“Wow!” I said, “She seems amazing! A triathlete, well educated, funny, good grammar and the toughest measure of all – I actually find her attractive.” – Me, too many times.
I’ll be honest, I’ve got a pretty impossible criteria. Could this criteria be the fatal flaw? The chink in online dating’s armour? The Achilles heel? I used to think that was the case, until just a few months ago. It dawned on me when I was rewriting my profile that our selection criteria wasn’t the problem.
I try to be honest and objective when I write my profile. It is mainly why I write things like “good kisser”, and “hard to be nervous around”. Those are attributes you can just pull out a measuring stick to measure, right? Wrong. If I listed all the cold, statistical attributes about myself, I probably wouldn’t have much success. Sure, I could list my ability to start a fire with two sticks, or my advanced know-how of zombie apocalypse survival, but “hard to be nervous around” sounds much more slick. And who doesn’t want to be with a “good kisser”? Definitely no date of mine.
So herein lies the problem. When you read someone’s profile and look at their pictures, you are getting a view that is skewed.
- First, it is skewed by what they want you to know. They are selling themselves, and showing you what you want to know may not be in their best interest.
- Second, and more dangerous, is that you are seeing their self perception. Who do you know that sees themselves in a completely honest light? Some people have a much more warped sense of self than others. That’s why I think I could take GSP in 2 rounds or less (might be more believable after his last fight). My point is that as dishonest as some profiles are, I think those people honestly believed what they wrote, regardless of whether I saw anything different.
- Third, gauging someone’s online persona is nearly impossible. Email, text and chat can be terribly deceiving. With seconds, minutes or hours to think of a clever or witty response, research a topic on Wikipedia or YouTube your favourite artist, responses are seldom completely genuine.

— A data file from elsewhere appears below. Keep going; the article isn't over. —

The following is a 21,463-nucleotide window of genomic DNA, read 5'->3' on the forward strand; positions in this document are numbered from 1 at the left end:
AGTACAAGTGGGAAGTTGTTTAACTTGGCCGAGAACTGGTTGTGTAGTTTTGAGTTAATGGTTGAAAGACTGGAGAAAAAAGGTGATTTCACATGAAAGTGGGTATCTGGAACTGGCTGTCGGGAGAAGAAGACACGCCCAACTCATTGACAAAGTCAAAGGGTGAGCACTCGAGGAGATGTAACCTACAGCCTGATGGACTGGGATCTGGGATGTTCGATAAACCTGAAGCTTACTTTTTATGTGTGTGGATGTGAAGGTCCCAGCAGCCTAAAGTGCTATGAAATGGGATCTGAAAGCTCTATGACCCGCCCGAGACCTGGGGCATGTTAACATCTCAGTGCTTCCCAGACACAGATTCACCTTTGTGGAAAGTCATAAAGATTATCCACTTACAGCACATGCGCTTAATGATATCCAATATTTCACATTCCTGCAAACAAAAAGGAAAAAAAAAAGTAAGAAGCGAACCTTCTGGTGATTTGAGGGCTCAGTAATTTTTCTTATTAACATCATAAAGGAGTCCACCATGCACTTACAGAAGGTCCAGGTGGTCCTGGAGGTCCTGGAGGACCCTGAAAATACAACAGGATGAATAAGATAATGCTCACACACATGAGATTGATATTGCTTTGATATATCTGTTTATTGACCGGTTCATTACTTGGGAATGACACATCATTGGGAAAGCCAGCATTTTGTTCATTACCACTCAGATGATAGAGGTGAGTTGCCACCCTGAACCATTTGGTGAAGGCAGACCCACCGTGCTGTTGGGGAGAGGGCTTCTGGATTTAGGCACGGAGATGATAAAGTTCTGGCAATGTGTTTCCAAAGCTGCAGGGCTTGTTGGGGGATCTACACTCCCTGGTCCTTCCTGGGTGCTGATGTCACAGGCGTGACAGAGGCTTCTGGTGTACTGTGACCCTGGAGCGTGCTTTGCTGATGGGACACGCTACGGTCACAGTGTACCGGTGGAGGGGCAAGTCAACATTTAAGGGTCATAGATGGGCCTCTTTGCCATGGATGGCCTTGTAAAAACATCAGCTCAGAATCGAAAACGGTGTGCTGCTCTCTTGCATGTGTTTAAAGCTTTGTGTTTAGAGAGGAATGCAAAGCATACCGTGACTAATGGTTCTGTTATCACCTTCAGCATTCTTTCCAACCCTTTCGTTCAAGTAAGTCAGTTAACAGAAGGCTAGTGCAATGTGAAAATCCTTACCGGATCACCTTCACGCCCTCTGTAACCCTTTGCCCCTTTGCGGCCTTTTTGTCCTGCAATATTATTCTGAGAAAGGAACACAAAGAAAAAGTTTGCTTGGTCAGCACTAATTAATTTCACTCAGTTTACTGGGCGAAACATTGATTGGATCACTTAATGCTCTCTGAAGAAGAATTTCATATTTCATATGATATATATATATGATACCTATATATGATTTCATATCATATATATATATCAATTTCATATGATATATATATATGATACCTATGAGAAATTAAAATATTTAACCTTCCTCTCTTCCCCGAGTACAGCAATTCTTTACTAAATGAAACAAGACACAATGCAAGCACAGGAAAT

- Fourth, we choose the pictures that we think are our best. I learned a lesson when I decided to try a long distance fling for a bit. She would occasionally ask for another pic of me so naturally I started with the one I thought was best. About 10 pics later I sent one that I thought was dopey, and she loved it. She commented so often about going back to that one picture that I decided to put it as my main online dating pic. Messages increased tenfold.
When you read my profile, it is actually a pretty honest representation of me. Once I figured out the fatal flaw, I took some measures to ensure I wasn’t contributing to the problem. Lets be fair though, I didn’t take out any of the “sales pitch”, that part is completely necessary. What I did do is have some close friends read it over and tell me if it really did represent me, my character and my persona. I made changes based on their feedback, some that I liked, and some that I didn’t.
So back to the triathlete…it turned out she had decided to start training for a small one a few months out. She had never been to the gym, and certainly couldn’t run 10-15 km with me like I had hoped. I had to carry the conversation and we had very little to talk about when she didn’t have access to Google to research mountains sports like she had when online. Don’t get me wrong, she was a great person, just not great for me.
So is all hope lost for Online Dating? No. But you’ll have to wait for the next post so hear how I make it less painful.